Once upon a time Portal’s ending was very simple. You beat GLaDOS, got sucked up into a vortex of light and woke up in a car park lying beside the wreckage of your robotic nemesis. Fade to credits, “Still Alive,” job done. After Portal 2 was announced and more details were released about it, fans wondered how Valve would bridge the gap between the ending of Portal and the beginning of Portal 2. Chell couldn’t possibly still be trapped in the Aperture Science Computer Aided Enrichment Centre when she was clearly outside and free at the end of the first game.

A while before Portal 2’s release Valve released a little patch for the original game to answer this question, by reintroducing an idea by writer Erik Wolpaw that had been left on the cutting room floor.  “I always had this idea for a little Easter egg,” he said, “where in the entire second half of the game there would be this thing scuttling around shadowing you the whole time – this party escort bot that’s been waiting for you to assume the party escort submission position.” In the new ending the party escort bot approaches the injured Chell from behind and cheerfully thanks her “for assuming the party escort submission position,” before dragging her back into the bowels of Aperture Science. “It’s this super happy ending for the escort robot,” said Wolpaw, “but a less happy ending for the player.”

It was completely free too.

Prince of Persia

Ubisoft’s 2008 re-imagining of Jordan Mechner’s sand-and-swashbuckling series ends on something of an open-ended downer. After his female companion Elika sacrifices herself to defeat the evil Ahriman, dying for the second time in her life, the titular Prince (voiced by Nolan “ubiquitous” North) performs the same ritual her corrupted father had used previously to bring her back to life. The Prince then walks into the desert carrying Elika in his arms as Ahriman’s shadow stretches across the land, providing a convenient fade to black so the rest of the credits can roll. Game over.

Until the Epilogue DLC that is. Continuing where the main game ended the DLC catches up with the Prince and Elika shortly after her resurrection hiding from Ahriman in an ancient underground temple. Elika, somewhat miffed with how the Prince undid her noble heroic sacrifice to seal Ahriman away forever, sticks around just long enough to help the Prince defeat her father again before abandoning him to go and find her people. Epilogue ends with the Prince completely alone in a dead ruin with only shadows and Ahriman’s sibilant whispers for company. At least the vanilla game had a faint glimmer of hope. For 800 Microsoft moon coins the Epilogue DLC gives you even gloomier ending made all the more depressing because there’s little-to-no chance of a sequel.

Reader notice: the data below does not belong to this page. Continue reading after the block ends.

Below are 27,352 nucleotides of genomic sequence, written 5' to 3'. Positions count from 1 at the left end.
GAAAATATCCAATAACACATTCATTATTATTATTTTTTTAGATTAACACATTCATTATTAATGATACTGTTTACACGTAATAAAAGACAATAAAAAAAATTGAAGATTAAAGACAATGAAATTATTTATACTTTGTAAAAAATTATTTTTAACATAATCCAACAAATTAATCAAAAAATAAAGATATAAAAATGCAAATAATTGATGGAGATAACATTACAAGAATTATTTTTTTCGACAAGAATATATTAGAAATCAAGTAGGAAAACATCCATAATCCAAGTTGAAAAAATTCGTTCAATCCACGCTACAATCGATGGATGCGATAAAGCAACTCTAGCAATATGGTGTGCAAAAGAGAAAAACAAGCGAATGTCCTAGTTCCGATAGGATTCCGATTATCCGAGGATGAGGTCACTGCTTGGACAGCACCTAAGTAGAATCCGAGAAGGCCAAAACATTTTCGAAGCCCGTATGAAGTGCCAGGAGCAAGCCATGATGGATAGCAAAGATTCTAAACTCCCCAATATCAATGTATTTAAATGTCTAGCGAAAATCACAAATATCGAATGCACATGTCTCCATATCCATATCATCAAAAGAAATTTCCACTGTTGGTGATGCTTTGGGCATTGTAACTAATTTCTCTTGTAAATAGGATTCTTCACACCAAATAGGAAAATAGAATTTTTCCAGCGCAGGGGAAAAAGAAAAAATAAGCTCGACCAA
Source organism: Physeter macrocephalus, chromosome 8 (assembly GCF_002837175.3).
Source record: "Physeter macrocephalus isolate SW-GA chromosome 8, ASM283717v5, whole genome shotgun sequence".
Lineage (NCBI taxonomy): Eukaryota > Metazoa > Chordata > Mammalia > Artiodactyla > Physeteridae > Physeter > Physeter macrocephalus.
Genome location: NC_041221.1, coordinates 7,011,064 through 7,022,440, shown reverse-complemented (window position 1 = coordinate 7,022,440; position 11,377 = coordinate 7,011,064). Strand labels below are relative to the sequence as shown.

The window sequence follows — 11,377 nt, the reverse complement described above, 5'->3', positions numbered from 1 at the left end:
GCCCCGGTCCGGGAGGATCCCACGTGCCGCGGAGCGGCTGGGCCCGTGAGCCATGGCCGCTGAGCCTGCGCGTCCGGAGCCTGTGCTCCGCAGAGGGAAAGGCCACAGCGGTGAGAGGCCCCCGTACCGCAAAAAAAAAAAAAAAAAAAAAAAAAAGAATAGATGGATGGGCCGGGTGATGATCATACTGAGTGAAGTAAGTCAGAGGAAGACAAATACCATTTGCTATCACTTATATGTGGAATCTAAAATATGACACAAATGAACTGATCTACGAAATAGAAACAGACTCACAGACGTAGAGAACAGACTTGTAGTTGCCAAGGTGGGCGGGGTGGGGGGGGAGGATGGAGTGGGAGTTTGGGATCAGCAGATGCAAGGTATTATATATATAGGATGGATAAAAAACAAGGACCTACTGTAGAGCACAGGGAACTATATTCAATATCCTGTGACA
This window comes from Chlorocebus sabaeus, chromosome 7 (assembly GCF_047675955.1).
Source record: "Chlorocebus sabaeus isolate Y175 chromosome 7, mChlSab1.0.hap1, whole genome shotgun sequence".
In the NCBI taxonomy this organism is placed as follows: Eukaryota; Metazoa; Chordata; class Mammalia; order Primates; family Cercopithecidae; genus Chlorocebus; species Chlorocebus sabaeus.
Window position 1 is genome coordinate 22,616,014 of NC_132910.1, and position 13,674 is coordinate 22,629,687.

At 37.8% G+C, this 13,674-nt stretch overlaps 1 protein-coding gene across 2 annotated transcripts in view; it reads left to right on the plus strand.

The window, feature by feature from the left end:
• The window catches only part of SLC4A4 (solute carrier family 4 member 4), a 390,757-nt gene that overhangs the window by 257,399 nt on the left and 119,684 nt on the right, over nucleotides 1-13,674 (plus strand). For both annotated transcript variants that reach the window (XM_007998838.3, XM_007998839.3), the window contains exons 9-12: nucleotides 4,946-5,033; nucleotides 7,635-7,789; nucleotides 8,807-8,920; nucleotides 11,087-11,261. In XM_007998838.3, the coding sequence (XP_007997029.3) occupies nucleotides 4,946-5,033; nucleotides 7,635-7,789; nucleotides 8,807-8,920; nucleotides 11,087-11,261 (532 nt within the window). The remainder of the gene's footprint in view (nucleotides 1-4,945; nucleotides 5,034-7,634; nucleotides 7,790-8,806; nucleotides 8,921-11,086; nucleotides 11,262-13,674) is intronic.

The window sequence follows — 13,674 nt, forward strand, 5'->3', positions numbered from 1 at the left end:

Fallout 3

Like Mass Effect 3, Fallout 3’s original ending also robbed the player of some agency, freedom of choice and all that other jazz you expect from an RPG where your choices supposedly matter. In a nutshell the player is tasked with activating a magic cleaning machine that’ll purify all the horribly irradiated water in the wastelands and make post-apocalyptic life a tad more pleasant for everyone. The catch? The activation code has to be entered manually and the control room is flooded with skin-melting, organ-liquefying levels of radiation. In vanilla Fallout 3 you can only choose to martyr yourself or sacrifice Brotherhood of Steel member Sarah Lyons instead, even though three of your possible party members are either highly resistant or completely immune to radiation. Oh but don’t think you can cheat the system and get the robot, the ghoul or the supermutant to do it for you. They’ll each flat-out refuse for various bullshit reasons.